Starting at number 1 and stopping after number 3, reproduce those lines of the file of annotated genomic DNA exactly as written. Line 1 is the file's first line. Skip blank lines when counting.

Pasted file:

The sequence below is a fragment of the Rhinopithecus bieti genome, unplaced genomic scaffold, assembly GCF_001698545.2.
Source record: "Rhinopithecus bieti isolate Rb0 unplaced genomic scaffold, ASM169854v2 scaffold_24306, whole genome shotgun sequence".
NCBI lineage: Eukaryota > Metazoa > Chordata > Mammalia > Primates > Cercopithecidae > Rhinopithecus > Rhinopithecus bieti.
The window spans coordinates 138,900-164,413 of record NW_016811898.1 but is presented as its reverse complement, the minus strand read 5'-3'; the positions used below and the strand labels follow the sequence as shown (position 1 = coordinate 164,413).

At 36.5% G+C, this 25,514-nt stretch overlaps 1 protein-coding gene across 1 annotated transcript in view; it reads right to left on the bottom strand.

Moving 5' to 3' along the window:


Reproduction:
The sequence below is a fragment of the Rhinopithecus bieti genome, unplaced genomic scaffold, assembly GCF_001698545.2.
Source record: "Rhinopithecus bieti isolate Rb0 unplaced genomic scaffold, ASM169854v2 scaffold_24306, whole genome shotgun sequence".
NCBI lineage: Eukaryota > Metazoa > Chordata > Mammalia > Primates > Cercopithecidae > Rhinopithecus > Rhinopithecus bieti.